I recently purchased my first macro lens and going to give it a shot. I’m curious about what most macro photographers are using to stack their images? I have Photoshop but I see Helicon coming up often. I would prefer to avoid spending more money on additional software.
Be warned! This is addicting! I got into stacking a couple of years ago and have learned a lot. Mostly by trial and error.
Here’s a thread about Zerene and some links to resources for learning it. I think Allan also does a Zerene v. Helicon bake off as well.
Zerene’s interface is decidedly antique, but the software is the bomb. Can’t speak to Helicon, but others probably can. If you’re going to combine say more than 5 images, it’s a good idea to get a dedicated stacker. It is extra money, but believe me, it’s worth it if you want good results with an easier time to achieve them.
We also have a stacking thread going that might help you with your new obsession, ahem, I mean, technique. Yeah. that’s it.
Hi Brett, as Kris said, stacking is addicting. Outside of the stacking capability in Adobe’s products there are two major players: Zarene Stacker and Helicon Focus. If you’re doing intense macro detailed work, Zarine may be the best tool for that, since it was developed for the scientific community.
I use Helicon Focus, which is less technical but very capable and has a simple interface. I also like that it can be used as a plugin from Lightroom and Capture One. When used that way, you select your images for stacking, right mouse click and choose “Edit with Helicon Focus.” Helicon will convert your images to a .DNG format then stack them and then save the stacked image as a .DNG in Lightroom or Capture One. So, you have a stacked Raw image to work with. That’s my favorite feature.
Good luck with your exploration of stacking. Such fun.
Thanks for chiming in about Helicon. Zerene can also be used as a plug in. I use it that way with Lightroom - it sends TIFs to Zerene and when I save an output file stack those TIFs are deleted when I close the stacker. It’s really the way to go with these dedicated stackers.
I’ll add the major factor here, which is that both Helicon and Zerene will FAR outperform PS then it comes to dealing with the OOF “blooming” around items well separated in distance – think of the stamen of a flower floating out in space with the petals well behind it.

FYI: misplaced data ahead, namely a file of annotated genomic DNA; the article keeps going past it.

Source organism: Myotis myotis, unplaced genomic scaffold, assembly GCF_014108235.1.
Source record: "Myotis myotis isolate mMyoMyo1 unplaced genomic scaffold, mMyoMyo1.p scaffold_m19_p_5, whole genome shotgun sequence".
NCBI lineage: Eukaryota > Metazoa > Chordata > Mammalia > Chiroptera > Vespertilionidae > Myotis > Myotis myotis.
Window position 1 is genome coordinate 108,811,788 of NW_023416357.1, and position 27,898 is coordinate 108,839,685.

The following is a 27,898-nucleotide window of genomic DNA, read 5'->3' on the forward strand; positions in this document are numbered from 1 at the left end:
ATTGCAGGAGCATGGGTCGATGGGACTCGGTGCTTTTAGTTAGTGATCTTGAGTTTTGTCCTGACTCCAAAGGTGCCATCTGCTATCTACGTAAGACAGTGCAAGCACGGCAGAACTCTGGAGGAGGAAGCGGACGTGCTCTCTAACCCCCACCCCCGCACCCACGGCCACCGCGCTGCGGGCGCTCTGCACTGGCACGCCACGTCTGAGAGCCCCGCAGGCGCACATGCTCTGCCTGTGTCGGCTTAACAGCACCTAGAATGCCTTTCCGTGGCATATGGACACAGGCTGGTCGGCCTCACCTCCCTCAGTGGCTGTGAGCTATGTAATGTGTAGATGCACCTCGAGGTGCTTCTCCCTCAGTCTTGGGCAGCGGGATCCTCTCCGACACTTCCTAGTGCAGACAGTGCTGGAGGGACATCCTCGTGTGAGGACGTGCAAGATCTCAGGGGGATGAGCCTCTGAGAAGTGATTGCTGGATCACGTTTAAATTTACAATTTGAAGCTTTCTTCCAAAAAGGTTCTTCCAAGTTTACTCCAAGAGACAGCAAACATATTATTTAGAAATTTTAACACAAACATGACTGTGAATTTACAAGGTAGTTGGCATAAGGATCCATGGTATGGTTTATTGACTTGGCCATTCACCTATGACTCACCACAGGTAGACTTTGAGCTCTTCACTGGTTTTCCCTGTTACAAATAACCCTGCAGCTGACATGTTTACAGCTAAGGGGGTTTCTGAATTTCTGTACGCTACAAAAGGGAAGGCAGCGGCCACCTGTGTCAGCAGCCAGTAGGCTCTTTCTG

Mark, I’ve been PS stacking for a year now. After reading your article I downloaded a free version of Heliconfocus and compared the results to an image that was particularly egregious. This image didn’t have abrupt depth boundaries so I expected PS to be able to handle it but upon closer inspection it was not so, particularly around the edges but even short distances from the edges. The result was amazing.
Plus Heliconfocus allows me to process my raw images in raw mode after the stacking has completed and saved by saving it into a DNG file. This is huge for me because I would process all the files in raw mode prior to stacking in PS. That was such a pain that I would put off processing my work. Anything to make the work simpler.
I use Helicon at work and Zerene at home. Both are quite good at stacking images with minimal artifacts. I chose Zerene because it was more affordable for me at the time of purchase. Helicon has a few more bells and whistles than Zerene,. Download some of the trial versions to see what piques your interest…Jim
I use Helicon remote on a laptop for indoor macro with a wired connection to the camera. Works very well. For outdoor macro I sometimes use Helicon remote on a smartphone with a wifi connection to the camera. This also works quite well as long as the battery of the smartphone lasts. Sometimes setting up the wifi connection is cumbersome, but I guess the camera is to blame.